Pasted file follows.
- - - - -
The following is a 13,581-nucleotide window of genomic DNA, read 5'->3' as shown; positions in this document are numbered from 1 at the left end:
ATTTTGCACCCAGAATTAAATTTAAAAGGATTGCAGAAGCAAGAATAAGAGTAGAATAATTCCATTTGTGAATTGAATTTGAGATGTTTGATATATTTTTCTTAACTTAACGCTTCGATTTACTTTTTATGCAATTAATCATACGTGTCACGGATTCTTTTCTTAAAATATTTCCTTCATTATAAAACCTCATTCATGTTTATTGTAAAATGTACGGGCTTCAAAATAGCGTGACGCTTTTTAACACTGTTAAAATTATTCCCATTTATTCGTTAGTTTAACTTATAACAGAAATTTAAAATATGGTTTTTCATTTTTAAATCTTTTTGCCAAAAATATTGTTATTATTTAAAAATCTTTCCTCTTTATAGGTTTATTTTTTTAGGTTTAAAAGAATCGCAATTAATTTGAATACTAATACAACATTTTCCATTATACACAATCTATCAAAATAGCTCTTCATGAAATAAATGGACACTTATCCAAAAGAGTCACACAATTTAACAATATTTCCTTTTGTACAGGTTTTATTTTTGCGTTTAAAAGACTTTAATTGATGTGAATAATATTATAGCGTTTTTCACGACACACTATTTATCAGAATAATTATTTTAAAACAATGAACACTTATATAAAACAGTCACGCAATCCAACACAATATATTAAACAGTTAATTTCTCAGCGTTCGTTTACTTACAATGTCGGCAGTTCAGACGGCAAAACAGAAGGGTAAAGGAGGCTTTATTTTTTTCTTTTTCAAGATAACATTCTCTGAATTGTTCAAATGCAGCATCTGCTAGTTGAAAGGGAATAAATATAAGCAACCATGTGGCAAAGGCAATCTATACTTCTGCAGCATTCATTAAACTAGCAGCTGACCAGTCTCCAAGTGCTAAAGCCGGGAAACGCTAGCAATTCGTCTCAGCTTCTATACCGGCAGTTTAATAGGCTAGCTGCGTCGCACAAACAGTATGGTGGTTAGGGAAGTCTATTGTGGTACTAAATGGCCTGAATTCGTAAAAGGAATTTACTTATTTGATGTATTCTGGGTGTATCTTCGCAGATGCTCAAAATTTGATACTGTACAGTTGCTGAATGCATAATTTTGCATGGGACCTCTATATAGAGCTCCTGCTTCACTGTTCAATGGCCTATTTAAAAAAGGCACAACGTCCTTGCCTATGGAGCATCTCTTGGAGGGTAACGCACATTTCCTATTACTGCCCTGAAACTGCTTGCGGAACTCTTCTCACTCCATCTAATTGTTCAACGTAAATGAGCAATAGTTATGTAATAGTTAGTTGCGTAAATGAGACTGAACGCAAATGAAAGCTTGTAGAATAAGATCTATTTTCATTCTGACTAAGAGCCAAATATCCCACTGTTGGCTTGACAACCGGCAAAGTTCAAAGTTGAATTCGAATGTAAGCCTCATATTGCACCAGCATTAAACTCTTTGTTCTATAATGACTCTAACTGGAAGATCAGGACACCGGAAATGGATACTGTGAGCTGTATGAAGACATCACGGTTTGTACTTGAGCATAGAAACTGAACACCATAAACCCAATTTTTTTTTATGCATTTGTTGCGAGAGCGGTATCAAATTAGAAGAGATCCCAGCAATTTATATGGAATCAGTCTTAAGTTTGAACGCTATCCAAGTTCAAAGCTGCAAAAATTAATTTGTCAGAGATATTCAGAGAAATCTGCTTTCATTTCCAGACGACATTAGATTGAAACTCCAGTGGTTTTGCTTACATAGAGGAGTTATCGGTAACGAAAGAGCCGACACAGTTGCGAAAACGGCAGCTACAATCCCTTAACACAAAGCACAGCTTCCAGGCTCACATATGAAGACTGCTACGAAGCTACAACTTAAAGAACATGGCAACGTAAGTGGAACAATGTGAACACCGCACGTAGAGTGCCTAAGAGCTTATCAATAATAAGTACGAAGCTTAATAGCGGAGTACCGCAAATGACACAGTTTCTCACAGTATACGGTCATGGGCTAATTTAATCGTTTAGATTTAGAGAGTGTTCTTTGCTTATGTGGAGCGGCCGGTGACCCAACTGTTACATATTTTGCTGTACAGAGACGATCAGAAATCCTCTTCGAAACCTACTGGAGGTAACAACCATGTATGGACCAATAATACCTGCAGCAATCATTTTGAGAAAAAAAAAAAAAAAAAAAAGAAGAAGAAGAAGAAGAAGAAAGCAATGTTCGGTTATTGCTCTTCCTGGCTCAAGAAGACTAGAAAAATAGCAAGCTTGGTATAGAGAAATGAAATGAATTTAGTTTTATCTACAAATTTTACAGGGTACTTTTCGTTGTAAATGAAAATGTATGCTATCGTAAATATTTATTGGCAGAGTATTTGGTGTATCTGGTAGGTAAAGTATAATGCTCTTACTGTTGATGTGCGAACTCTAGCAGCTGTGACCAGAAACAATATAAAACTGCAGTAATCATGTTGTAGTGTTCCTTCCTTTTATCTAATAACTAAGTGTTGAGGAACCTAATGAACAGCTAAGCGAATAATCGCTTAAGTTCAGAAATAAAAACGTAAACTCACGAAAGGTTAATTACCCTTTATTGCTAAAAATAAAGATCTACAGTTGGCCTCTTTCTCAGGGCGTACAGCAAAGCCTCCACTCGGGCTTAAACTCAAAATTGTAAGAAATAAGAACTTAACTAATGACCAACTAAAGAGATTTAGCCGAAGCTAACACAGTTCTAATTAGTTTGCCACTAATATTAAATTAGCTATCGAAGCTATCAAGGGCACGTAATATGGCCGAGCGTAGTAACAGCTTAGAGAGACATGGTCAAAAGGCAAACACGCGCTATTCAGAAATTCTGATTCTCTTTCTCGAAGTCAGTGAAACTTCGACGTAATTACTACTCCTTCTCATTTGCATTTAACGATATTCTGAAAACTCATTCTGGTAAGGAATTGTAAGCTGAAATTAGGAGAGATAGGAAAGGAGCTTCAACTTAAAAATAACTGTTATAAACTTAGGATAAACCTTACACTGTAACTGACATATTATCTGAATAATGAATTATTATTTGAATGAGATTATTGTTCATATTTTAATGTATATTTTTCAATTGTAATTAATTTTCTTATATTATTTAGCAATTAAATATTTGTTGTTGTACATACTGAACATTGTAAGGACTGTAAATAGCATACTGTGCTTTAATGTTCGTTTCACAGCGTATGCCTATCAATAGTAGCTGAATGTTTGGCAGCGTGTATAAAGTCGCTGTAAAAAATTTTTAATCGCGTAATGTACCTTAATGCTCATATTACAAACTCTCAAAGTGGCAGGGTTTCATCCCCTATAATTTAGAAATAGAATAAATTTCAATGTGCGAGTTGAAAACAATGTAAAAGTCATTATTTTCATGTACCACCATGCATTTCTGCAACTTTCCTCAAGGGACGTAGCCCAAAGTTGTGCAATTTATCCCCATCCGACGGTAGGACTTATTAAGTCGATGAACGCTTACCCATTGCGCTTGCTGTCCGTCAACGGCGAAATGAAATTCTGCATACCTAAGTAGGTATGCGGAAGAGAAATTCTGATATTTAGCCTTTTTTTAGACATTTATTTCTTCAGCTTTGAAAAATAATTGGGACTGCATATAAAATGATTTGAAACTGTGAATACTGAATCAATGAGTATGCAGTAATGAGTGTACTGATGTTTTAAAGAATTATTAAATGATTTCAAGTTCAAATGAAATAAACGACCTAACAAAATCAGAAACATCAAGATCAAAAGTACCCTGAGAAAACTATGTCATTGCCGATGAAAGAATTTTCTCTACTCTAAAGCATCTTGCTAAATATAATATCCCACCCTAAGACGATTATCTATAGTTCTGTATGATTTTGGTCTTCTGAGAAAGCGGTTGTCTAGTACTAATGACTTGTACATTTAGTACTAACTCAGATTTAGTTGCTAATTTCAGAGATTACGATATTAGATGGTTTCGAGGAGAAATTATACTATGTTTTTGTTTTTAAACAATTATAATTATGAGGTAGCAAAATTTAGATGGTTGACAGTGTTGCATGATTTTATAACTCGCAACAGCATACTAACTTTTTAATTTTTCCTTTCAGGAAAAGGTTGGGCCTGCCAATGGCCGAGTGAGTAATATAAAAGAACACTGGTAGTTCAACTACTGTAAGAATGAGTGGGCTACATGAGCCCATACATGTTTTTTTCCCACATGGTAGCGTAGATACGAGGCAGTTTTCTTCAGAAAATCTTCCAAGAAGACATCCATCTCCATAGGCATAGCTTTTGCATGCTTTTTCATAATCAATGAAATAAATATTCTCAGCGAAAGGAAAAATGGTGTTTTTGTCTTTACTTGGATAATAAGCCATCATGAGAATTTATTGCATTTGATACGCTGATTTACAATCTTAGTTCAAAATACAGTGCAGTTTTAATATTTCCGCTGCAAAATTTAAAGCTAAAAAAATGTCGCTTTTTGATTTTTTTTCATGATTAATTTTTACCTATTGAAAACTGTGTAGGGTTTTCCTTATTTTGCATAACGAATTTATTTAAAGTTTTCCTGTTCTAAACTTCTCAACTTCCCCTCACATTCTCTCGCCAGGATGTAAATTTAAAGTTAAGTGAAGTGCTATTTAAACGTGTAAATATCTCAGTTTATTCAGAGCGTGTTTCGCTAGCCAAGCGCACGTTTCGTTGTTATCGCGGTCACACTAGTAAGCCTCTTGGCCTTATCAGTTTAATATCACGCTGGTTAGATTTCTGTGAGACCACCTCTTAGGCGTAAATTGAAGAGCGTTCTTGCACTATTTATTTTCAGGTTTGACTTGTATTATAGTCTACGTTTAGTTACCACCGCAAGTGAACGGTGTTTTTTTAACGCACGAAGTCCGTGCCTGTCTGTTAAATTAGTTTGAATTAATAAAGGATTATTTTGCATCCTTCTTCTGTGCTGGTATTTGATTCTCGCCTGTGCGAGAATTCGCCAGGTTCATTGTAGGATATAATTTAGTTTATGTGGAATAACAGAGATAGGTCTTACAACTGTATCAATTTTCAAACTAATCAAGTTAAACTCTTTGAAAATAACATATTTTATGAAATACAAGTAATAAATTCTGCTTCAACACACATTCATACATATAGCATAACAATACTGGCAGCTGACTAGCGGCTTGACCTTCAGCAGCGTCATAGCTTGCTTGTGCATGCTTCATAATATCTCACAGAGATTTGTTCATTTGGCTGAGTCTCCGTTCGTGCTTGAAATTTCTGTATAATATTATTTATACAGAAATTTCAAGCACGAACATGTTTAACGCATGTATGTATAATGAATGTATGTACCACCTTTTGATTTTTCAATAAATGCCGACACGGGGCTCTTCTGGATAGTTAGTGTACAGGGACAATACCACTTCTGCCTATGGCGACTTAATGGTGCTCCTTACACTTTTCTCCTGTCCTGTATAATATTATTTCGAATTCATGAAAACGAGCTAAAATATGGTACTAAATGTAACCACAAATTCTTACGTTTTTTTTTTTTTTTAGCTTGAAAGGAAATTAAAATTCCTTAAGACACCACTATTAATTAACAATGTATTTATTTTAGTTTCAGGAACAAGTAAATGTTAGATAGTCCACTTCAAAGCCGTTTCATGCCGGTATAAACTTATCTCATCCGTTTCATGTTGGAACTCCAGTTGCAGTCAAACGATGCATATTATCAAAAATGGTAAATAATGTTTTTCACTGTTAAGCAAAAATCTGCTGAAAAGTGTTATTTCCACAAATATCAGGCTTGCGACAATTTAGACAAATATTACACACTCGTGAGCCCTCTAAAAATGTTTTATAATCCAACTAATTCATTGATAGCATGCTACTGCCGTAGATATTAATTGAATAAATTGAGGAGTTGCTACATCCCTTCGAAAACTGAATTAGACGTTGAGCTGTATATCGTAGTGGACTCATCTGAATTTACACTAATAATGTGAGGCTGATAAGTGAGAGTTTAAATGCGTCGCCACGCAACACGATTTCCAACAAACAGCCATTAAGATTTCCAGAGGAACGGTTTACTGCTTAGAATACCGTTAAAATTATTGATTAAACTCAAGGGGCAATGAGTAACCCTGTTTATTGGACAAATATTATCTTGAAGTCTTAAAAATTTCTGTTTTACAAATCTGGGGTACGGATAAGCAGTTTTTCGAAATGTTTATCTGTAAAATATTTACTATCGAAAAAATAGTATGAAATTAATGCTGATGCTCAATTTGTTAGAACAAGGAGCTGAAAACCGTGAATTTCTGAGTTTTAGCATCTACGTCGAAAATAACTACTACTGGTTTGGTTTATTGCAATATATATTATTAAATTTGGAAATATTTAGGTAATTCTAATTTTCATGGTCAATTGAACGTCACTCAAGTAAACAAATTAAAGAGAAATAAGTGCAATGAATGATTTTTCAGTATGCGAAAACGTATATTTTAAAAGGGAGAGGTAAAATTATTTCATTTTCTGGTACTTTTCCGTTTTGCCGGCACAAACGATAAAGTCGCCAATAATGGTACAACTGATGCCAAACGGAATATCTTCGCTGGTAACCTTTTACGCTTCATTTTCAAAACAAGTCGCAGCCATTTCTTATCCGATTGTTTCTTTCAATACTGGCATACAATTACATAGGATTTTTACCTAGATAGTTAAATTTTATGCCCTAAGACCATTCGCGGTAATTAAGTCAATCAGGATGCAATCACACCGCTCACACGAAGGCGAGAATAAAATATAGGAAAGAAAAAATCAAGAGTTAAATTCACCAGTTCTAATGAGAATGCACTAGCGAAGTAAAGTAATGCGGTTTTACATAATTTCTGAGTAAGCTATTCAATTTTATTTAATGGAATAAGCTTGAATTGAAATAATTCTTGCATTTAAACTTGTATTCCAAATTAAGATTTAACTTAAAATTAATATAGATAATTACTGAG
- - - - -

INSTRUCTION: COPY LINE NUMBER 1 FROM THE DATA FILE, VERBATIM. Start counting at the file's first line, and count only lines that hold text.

The following is a 13,581-nucleotide window of genomic DNA, read 5'->3' as shown; positions in this document are numbered from 1 at the left end: